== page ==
Included with the statement were links to past wedding announcements to show the range of people covered by the department.
In the New York Times' announcement, Mr Miller was referred to as Mr Trump's senior adviser who also has influence over immigration, "directly shaping policies that aim to restrict the number of immigrants coming to the country", the newspaper wrote.
The line in the article included a hyperlink to a previous article mentioning released emails that showed Mr Miller citing white nationalist websites when working as a young Senate aide.
Another hyperlink included in the announcement directed readers to a New York Times article about emails with website links demonstrating Mr Miller's anti-immigration views.
Huffington Post reporter Elise Foley noticed the links shared by the paper in the announcement. She tweeted: "Gotta be awkward when your wedding announcement has to link to stories about white nationalism.”
Publications such as the New York Post and the Associated Press also covered Mr Miller's wedding, with both mentioning his controversial history working for the White House.
The Associated Press called Mr Miller "combative" and "one of the White House's most conservative and influential voices in pushing moves that Trump has taken to curb immigration". The New York Post listed the different immigration policies Mr Miller helped spearhead, including family separations at the border and reportedly pushing to end birthright citizenship.
If I was Muslim and especially Iranian I'd not be traveling to the USA. We have no inherent right to enter the United States, they can detain you for any arbitrary reason.U.S. said wrongly detaining Iranian-born travellers was 'corrected' but it seems to still be happening
Shanifa Nasser · CBC News · Posted: Feb 21, 2020 5:00 AM ET
As she sat in an otherwise empty interrogation room face-to-face with a U.S. border agent, Shirin Fahimi found herself in a scenario she'd only ever seen in the movies.
A long table separated her from the officer. On the ceiling were four monitors. Her heart was beating fast.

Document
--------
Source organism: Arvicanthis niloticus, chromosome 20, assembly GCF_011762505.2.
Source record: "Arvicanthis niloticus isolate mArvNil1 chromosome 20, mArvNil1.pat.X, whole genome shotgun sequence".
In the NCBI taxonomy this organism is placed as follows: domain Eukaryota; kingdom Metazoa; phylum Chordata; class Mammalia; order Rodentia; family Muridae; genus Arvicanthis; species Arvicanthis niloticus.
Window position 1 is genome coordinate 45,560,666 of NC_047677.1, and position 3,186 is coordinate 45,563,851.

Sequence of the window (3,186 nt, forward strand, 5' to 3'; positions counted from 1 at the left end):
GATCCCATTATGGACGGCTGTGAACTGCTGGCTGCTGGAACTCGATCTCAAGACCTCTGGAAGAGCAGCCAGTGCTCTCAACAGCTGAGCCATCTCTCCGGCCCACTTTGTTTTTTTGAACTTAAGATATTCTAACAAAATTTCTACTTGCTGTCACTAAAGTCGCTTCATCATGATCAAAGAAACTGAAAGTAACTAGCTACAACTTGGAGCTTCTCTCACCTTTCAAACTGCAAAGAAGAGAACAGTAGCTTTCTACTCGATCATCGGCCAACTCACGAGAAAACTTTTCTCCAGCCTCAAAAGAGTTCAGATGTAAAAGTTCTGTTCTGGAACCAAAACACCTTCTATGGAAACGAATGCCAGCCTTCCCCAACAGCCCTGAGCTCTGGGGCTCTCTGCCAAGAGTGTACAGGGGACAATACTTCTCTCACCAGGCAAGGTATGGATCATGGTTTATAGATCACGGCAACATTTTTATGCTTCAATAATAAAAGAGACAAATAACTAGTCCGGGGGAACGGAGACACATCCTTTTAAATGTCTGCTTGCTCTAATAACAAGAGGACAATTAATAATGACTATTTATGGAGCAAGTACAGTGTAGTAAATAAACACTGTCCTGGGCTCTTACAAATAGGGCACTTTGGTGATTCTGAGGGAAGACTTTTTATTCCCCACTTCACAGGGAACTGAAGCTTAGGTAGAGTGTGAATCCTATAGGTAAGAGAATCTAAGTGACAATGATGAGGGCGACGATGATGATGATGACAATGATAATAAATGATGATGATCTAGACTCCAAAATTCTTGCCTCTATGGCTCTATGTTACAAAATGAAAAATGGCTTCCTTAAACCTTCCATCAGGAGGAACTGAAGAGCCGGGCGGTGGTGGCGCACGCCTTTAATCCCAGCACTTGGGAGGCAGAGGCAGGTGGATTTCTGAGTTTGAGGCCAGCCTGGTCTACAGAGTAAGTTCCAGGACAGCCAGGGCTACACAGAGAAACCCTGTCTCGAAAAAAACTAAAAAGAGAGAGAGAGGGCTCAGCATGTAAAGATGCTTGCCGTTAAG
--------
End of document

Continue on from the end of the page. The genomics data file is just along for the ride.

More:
"Are you Muslim?" Fahimi recalled the agent asking her.
"That was a shocking question for me," she told CBC News. "I don't know if any other Canadian at the border is being asked this question of what do you believe."
Fahimi, a 31-year-old Toronto-area artist, was born in Iran. Over the years, she said she's faced extra questioning in exchange for the freedom to travel the United States.
What was her position on the Iranian government, why did she move to Canada and why was her husband's name so long were some of the questions.
And he prefers to watch a movie that has long been criticized ... "Gone With the Wind, which tells the story of the daughter of a Georgia plantation owner during and after the civil war, has long been criticized for its depiction of relationships between black slaves and their white masters. The novel from which the film is adapted described the Ku Klux Klan as a “tragic necessity” and made such free use of derogatory slurs for black people that the NAACP got involved with the production of the movie. The producers deleted the racial epithets after the black actors in the film – Hattie McDaniel made history as the first black person to win an Oscar for her role – complained."Donald Trump jabs at Parasite's Oscar win because film is 'from South Korea'
Vivian Ho in San Francisco
Fri 21 Feb 2020 09.19 GMT
Donald Trump has taken a jab at the Oscars for awarding this year’s best picture honor to Parasite, because the film is South Korean.
“How bad were the Academy Awards this year?” Trump asked a rally in Colorado Springs, Colorado. The crowd responded with loud boos.
“The winner is a movie from South Korea, what the hell was that all about?” Trump asked. “We got enough problems with South Korea with trade and on top of it, they give them the best movie of the year.”
President says US has trade problems with South Korea and wonders if ‘we can get Gone With the Wind back’www.theguardian.com
Who knows what movies Trump really likes, but he knows and appeals to his base.And he prefers to watch a movie that has long been criticized ... "Gone With the Wind, which tells the story of the daughter of a Georgia plantation owner during and after the civil war, has long been criticized for its depiction of relationships between black slaves and their white masters. The novel from which the film is adapted described the Ku Klux Klan as a “tragic necessity” and made such free use of derogatory slurs for black people that the NAACP got involved with the production of the movie. The producers deleted the racial epithets after the black actors in the film – Hattie McDaniel made history as the first black person to win an Oscar for her role – complained."